Abstract 094: Antithrombin Exerts a Cardioprotective Effect against Myocardial Ischemic/reperfusion Injury through Induction of Prostacyclin and Inhibition of NF-kB Signaling
Antithrombin (AT) is a plasma serpin inhibitor that regulates the proteolytic activity of procoagulant proteases of the clotting cascade. In addition to its anticoagulant activity, AT also possesses potent antiinflammatory and antiangiogenic properties. In this study, we investigated the antiinflammatory activity of wild-type AT (AT-WT) and a reactive center loop mutant of AT (AT-RCL) not capable of inhibiting thrombin in a mouse model of ischemia/reperfusion injury in which the left anterior descending coronary artery (LAD) was occluded and released then. The results demonstrate that AT markedly reduces the myocardial infarct size (p<0.05 vs. vehicle) by a mechanism that is independent of its anticoagulant activity. Thus, the AT-RCL mutant, lacking any detectable reactivity with thrombin, attenuated myocardial infarct size to the same extent as the AT-WT in the acute injury model. Further studies revealed that AT binds to vascular heparan sulfate proteoglycans via its heparin-binding domain to exert its protective activity as evidenced by the therapeutic AT-binding pentasaccharide fragment of heparin (fondaparinux) abrogating the cardioprotective activity of AT. We further demonstrate that AT up-regulates the production of prostacyclin in myocardial tissues (p<0.05 vs. vehicle) and inhibits the production of proinflammatory cytokines TNF-α and IL-6 (p<0.05 vs. vehicle) in vivo by attenuating the ischemia/reperfusion-induced JNK and NF-κB signaling pathways. These results suggest that AT, through its antiinflammatory signaling effect, may have therapeutic potential for reducing cardiac ischemia/reperfusion injury and that a normal cardioprotective activity for the AT-RCL variant renders it a superior drug candidate if bleeding becomes a concern in the treatment.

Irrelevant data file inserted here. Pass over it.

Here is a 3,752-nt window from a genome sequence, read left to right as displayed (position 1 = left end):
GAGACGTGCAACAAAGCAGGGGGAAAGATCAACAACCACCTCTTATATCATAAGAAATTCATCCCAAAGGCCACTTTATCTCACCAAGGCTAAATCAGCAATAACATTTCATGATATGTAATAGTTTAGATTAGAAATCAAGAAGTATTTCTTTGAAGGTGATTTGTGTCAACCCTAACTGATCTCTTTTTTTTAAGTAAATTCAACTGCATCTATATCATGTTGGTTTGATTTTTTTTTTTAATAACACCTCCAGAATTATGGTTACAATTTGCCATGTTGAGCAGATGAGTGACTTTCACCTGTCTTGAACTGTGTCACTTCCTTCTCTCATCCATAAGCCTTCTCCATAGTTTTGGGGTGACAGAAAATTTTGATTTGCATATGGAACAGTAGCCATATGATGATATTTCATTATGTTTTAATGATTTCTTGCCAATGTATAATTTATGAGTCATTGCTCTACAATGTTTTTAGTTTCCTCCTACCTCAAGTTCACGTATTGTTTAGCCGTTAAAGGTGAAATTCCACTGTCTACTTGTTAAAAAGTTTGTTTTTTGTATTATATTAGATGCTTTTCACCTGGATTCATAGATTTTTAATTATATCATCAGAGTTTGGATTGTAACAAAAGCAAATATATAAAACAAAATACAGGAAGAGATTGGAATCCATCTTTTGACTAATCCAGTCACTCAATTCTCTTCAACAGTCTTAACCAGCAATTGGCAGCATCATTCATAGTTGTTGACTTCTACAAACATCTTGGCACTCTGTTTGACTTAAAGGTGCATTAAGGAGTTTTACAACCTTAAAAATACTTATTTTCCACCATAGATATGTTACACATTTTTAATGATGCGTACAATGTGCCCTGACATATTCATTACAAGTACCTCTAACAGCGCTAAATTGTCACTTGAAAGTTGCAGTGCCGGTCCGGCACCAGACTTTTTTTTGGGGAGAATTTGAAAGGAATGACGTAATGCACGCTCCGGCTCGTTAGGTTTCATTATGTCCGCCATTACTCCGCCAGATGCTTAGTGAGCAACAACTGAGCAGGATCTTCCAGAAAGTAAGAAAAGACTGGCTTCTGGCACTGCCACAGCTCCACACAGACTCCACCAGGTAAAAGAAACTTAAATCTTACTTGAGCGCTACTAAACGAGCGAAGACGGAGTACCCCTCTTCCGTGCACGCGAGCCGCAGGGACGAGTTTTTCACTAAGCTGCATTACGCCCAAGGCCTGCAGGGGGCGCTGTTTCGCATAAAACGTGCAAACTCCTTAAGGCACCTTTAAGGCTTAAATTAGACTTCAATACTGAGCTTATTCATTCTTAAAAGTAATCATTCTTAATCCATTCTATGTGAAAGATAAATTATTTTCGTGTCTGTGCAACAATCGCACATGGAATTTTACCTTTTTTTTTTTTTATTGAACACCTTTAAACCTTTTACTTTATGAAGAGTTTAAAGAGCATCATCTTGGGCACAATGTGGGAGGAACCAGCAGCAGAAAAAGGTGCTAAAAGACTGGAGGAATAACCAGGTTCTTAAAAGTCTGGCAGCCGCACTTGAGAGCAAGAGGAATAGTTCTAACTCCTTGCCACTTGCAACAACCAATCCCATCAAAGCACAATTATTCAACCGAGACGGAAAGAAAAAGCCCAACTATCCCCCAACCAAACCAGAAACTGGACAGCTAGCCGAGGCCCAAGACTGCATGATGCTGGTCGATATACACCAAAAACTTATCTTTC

- © 2013 by American Heart Association, Inc.